By Barney Blakeney
Here we go again. Another big bank has settled a discrimination lawsuit. The other day I read where Bank of America settled a complaint alleging a James Island branch discriminated against Hispanics trying to make homeownership loans.
A couple of years ago it was Wells Fargo whose employees sold customers products and services they didn’t know about, didn’t want and didn’t ask for. That’s unfortunate. A lot of people use banks and other financial institutions, but not everybody trusts them. Such revelations validate that mistrust. It doesn’t have to be that way, however.
Banks are an essential part of our economic system. Some of us can’t live without them. But for minorities, mainstream financial institutions always have been a problem. They beat us! Reading about the James Island Bank of America sham made me think of some other things. The discrimination in lending – denial of services, higher interest rates and fees along with all the other nooks and crannies financial institutions hide their dirty work such as collusion to discriminate in the housing industry – always has worked against minorities. Those who contend it ain’t black and white it’s green, should always consider that the green is predicated on black and white. I first learned about the Community Reinvestment Act when I started writing for newspapers.
The Community Reinvestment Act was enacted in 1977 to prevent redlining (targeting specific groups of people for approved services only in certain geographic areas) and to encourage banks and savings associations to help meet the credit needs of all segments of their communities, including low- and moderate-income neighborhoods and individuals. Today, CRA and its implementing regulations require Federal financial institution regulators to assess the record of each bank in fulfilling its obligation to the community and to consider that record in evaluating and approving applications for charters, bank mergers, acquisitions, and branch openings.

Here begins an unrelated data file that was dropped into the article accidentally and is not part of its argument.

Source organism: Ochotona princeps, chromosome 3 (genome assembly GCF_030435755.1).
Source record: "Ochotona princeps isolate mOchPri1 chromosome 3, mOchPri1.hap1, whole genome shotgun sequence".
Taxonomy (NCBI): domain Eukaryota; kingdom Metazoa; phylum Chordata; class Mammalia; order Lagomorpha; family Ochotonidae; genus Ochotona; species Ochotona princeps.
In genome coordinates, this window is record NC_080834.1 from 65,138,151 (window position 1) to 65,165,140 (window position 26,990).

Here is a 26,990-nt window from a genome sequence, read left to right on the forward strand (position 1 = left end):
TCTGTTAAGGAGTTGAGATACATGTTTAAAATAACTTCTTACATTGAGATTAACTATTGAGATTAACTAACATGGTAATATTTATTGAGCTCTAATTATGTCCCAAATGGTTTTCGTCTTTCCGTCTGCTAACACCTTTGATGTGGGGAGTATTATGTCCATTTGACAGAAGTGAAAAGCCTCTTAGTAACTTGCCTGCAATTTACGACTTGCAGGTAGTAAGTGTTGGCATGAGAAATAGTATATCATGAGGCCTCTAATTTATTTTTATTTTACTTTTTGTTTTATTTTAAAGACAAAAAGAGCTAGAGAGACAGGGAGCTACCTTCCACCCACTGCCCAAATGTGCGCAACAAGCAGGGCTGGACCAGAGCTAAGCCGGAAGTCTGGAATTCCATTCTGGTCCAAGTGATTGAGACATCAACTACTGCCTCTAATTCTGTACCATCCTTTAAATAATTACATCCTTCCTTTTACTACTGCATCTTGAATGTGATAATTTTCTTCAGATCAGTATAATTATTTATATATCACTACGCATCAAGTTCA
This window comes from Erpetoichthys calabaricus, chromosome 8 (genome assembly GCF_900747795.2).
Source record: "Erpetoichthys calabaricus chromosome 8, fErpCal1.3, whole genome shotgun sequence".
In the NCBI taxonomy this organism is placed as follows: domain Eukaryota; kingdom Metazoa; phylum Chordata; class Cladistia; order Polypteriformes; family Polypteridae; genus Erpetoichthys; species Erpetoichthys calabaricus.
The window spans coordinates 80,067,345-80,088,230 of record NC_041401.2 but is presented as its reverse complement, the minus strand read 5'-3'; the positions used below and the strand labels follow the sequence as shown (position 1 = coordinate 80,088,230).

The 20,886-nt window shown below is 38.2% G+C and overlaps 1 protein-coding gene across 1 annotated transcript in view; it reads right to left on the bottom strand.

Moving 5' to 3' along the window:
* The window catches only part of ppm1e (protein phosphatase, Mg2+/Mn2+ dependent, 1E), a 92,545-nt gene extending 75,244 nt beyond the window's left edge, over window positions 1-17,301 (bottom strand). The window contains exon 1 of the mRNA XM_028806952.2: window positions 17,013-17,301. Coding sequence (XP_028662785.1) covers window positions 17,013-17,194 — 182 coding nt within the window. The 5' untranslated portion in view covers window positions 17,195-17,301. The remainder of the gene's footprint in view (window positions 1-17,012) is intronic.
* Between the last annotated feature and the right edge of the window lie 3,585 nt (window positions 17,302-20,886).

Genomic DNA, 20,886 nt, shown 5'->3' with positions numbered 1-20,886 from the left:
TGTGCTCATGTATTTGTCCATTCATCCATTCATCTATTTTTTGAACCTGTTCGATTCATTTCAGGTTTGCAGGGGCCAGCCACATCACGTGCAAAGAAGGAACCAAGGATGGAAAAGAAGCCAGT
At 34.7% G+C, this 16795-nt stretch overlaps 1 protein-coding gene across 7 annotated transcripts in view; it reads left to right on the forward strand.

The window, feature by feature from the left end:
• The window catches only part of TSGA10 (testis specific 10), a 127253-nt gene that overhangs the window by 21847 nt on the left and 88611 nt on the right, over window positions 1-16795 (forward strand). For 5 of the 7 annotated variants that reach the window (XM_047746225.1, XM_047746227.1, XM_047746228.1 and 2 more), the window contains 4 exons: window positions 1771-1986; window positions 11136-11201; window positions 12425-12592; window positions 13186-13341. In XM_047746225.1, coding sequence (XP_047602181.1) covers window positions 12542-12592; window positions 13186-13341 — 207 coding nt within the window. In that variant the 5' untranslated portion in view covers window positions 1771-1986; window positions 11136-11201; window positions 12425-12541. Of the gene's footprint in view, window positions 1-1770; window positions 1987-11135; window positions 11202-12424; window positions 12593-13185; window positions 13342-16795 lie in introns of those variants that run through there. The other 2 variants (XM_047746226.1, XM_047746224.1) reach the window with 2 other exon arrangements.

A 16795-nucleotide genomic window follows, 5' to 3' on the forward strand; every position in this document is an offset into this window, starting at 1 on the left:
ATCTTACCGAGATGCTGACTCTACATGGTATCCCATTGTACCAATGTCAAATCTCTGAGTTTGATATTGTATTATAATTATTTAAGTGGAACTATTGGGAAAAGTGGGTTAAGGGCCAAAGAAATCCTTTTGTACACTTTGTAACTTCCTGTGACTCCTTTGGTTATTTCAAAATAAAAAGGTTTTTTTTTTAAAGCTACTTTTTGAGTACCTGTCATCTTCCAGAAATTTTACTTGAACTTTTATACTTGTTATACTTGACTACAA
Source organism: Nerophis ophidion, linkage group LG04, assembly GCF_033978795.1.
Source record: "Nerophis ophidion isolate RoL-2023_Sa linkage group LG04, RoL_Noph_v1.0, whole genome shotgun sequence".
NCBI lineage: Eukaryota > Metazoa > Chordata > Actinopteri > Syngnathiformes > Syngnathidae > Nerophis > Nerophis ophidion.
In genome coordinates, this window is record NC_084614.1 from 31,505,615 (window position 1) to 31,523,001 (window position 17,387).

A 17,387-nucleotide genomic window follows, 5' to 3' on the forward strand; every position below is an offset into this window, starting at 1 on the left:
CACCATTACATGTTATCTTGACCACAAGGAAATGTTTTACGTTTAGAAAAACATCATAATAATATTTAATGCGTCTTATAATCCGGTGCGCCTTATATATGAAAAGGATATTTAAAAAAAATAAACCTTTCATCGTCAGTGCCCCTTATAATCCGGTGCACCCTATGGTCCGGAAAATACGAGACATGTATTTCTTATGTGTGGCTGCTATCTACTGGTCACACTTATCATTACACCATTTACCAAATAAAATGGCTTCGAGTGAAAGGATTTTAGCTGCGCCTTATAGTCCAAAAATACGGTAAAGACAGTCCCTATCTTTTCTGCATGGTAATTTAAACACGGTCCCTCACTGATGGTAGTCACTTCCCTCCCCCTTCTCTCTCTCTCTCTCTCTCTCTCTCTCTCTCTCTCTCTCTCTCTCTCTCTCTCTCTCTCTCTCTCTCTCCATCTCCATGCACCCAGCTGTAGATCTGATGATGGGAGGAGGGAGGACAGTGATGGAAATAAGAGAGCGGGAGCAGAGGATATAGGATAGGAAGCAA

It’s been a minute since I’ve reviewed any CRA information – I used to look at it annually when banks are required to make their reports. Local banks never used to fulfill the requirements. I’m sure they still don’t. The James Island Bank of America complaint indicates that. It’s always been up to watchdog organizations like the National Fair Housing Alliance which uncovered the James Island trick to do what the feds, even under Democratic administrations, fail to do.
Thankfully, such organizations are there to plead the case for compliance because most of us sure don’t do our part. My man, James Clingman who writes a nationally syndicated column on Black economics religiously admonishes Black folks and other minorities to look out for themselves in the financial arena. Other folks hold the institutions that serve their communities accountable in various ways, but for whatever reason Black folks expect somebody else to hold accountable those who serve us. We bitch and moan about what somebody else is doing to us, or not doing for us, but take no action to do for self.